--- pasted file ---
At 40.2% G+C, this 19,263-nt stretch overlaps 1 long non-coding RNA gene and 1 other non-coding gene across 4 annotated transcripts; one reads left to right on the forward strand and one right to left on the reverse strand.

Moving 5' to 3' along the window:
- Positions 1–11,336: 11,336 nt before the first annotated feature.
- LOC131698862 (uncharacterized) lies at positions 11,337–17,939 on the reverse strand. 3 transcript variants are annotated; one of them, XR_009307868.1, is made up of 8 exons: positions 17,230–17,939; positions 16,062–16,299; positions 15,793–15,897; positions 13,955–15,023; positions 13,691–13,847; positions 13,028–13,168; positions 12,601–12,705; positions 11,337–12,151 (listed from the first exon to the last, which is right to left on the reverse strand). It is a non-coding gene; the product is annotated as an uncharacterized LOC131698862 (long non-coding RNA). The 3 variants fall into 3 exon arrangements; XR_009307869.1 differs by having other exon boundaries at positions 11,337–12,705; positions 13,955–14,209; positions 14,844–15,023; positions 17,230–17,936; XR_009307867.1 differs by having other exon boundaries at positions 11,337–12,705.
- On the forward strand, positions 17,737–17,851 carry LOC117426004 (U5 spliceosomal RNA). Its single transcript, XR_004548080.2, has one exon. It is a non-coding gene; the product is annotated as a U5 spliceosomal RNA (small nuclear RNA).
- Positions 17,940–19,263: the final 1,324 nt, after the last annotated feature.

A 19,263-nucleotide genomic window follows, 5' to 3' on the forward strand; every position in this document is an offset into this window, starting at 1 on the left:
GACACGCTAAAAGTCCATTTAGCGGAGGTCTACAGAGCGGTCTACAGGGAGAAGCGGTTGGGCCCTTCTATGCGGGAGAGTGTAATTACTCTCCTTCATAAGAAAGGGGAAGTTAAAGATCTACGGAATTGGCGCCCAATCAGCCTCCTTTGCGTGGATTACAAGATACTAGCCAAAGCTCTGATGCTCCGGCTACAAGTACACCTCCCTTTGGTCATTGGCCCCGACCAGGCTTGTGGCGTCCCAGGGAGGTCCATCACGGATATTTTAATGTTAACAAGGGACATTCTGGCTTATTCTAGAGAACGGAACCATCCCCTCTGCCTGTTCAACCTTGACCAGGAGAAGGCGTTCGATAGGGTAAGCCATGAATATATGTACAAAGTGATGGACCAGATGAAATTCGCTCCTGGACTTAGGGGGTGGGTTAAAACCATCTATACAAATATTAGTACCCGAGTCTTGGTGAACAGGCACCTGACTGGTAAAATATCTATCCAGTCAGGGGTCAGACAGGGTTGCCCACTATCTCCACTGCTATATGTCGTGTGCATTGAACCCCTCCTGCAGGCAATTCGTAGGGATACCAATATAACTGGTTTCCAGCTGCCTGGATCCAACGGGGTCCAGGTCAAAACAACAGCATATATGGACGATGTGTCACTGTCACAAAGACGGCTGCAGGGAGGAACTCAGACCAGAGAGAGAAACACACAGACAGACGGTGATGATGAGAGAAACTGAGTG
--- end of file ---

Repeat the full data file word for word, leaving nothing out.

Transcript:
At 40.2% G+C, this 19,263-nt stretch overlaps 1 long non-coding RNA gene and 1 other non-coding gene across 4 annotated transcripts; one reads left to right on the forward strand and one right to left on the reverse strand.

Moving 5' to 3' along the window:
- Positions 1–11,336: 11,336 nt before the first annotated feature.
- LOC131698862 (uncharacterized) lies at positions 11,337–17,939 on the reverse strand. 3 transcript variants are annotated; one of them, XR_009307868.1, is made up of 8 exons: positions 17,230–17,939; positions 16,062–16,299; positions 15,793–15,897; positions 13,955–15,023; positions 13,691–13,847; positions 13,028–13,168; positions 12,601–12,705; positions 11,337–12,151 (listed from the first exon to the last, which is right to left on the reverse strand). It is a non-coding gene; the product is annotated as an uncharacterized LOC131698862 (long non-coding RNA). The 3 variants fall into 3 exon arrangements; XR_009307869.1 differs by having other exon boundaries at positions 11,337–12,705; positions 13,955–14,209; positions 14,844–15,023; positions 17,230–17,936; XR_009307867.1 differs by having other exon boundaries at positions 11,337–12,705.
- On the forward strand, positions 17,737–17,851 carry LOC117426004 (U5 spliceosomal RNA). Its single transcript, XR_004548080.2, has one exon. It is a non-coding gene; the product is annotated as a U5 spliceosomal RNA (small nuclear RNA).
- Positions 17,940–19,263: the final 1,324 nt, after the last annotated feature.

A 19,263-nucleotide genomic window follows, 5' to 3' on the forward strand; every position in this document is an offset into this window, starting at 1 on the left:
GACACGCTAAAAGTCCATTTAGCGGAGGTCTACAGAGCGGTCTACAGGGAGAAGCGGTTGGGCCCTTCTATGCGGGAGAGTGTAATTACTCTCCTTCATAAGAAAGGGGAAGTTAAAGATCTACGGAATTGGCGCCCAATCAGCCTCCTTTGCGTGGATTACAAGATACTAGCCAAAGCTCTGATGCTCCGGCTACAAGTACACCTCCCTTTGGTCATTGGCCCCGACCAGGCTTGTGGCGTCCCAGGGAGGTCCATCACGGATATTTTAATGTTAACAAGGGACATTCTGGCTTATTCTAGAGAACGGAACCATCCCCTCTGCCTGTTCAACCTTGACCAGGAGAAGGCGTTCGATAGGGTAAGCCATGAATATATGTACAAAGTGATGGACCAGATGAAATTCGCTCCTGGACTTAGGGGGTGGGTTAAAACCATCTATACAAATATTAGTACCCGAGTCTTGGTGAACAGGCACCTGACTGGTAAAATATCTATCCAGTCAGGGGTCAGACAGGGTTGCCCACTATCTCCACTGCTATATGTCGTGTGCATTGAACCCCTCCTGCAGGCAATTCGTAGGGATACCAATATAACTGGTTTCCAGCTGCCTGGATCCAACGGGGTCCAGGTCAAAACAACAGCATATATGGACGATGTGTCACTGTCACAAAGACGGCTGCAGGGAGGAACTCAGACCAGAGAGAGAAACACACAGACAGACGGTGATGATGAGAGAAACTGAGTG